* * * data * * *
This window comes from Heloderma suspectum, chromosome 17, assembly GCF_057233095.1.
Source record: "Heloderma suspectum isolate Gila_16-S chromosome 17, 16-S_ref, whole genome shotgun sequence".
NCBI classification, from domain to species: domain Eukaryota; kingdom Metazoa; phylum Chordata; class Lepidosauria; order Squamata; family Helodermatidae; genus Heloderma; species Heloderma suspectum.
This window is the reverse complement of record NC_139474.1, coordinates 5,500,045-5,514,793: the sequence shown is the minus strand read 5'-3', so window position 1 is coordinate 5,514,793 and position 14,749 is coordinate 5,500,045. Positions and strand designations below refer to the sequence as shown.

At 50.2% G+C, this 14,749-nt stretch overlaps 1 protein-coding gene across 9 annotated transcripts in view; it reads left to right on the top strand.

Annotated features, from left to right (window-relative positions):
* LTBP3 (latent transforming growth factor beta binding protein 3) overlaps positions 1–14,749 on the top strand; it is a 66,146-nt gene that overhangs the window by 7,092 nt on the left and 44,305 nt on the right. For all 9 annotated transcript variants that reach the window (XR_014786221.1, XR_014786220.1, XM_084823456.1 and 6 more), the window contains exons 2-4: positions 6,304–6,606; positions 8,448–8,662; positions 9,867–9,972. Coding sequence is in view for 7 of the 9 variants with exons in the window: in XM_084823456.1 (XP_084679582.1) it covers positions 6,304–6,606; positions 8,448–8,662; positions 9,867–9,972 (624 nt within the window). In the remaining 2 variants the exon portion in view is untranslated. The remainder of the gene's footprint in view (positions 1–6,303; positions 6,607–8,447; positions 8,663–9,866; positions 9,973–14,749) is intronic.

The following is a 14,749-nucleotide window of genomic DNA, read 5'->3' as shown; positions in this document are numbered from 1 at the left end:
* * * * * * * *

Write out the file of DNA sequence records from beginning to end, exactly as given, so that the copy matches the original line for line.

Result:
This window comes from Heloderma suspectum, chromosome 17, assembly GCF_057233095.1.
Source record: "Heloderma suspectum isolate Gila_16-S chromosome 17, 16-S_ref, whole genome shotgun sequence".
NCBI classification, from domain to species: domain Eukaryota; kingdom Metazoa; phylum Chordata; class Lepidosauria; order Squamata; family Helodermatidae; genus Heloderma; species Heloderma suspectum.
This window is the reverse complement of record NC_139474.1, coordinates 5,500,045-5,514,793: the sequence shown is the minus strand read 5'-3', so window position 1 is coordinate 5,514,793 and position 14,749 is coordinate 5,500,045. Positions and strand designations below refer to the sequence as shown.

At 50.2% G+C, this 14,749-nt stretch overlaps 1 protein-coding gene across 9 annotated transcripts in view; it reads left to right on the top strand.

Annotated features, from left to right (window-relative positions):
* LTBP3 (latent transforming growth factor beta binding protein 3) overlaps positions 1–14,749 on the top strand; it is a 66,146-nt gene that overhangs the window by 7,092 nt on the left and 44,305 nt on the right. For all 9 annotated transcript variants that reach the window (XR_014786221.1, XR_014786220.1, XM_084823456.1 and 6 more), the window contains exons 2-4: positions 6,304–6,606; positions 8,448–8,662; positions 9,867–9,972. Coding sequence is in view for 7 of the 9 variants with exons in the window: in XM_084823456.1 (XP_084679582.1) it covers positions 6,304–6,606; positions 8,448–8,662; positions 9,867–9,972 (624 nt within the window). In the remaining 2 variants the exon portion in view is untranslated. The remainder of the gene's footprint in view (positions 1–6,303; positions 6,607–8,447; positions 8,663–9,866; positions 9,973–14,749) is intronic.

The following is a 14,749-nucleotide window of genomic DNA, read 5'->3' as shown; positions in this document are numbered from 1 at the left end: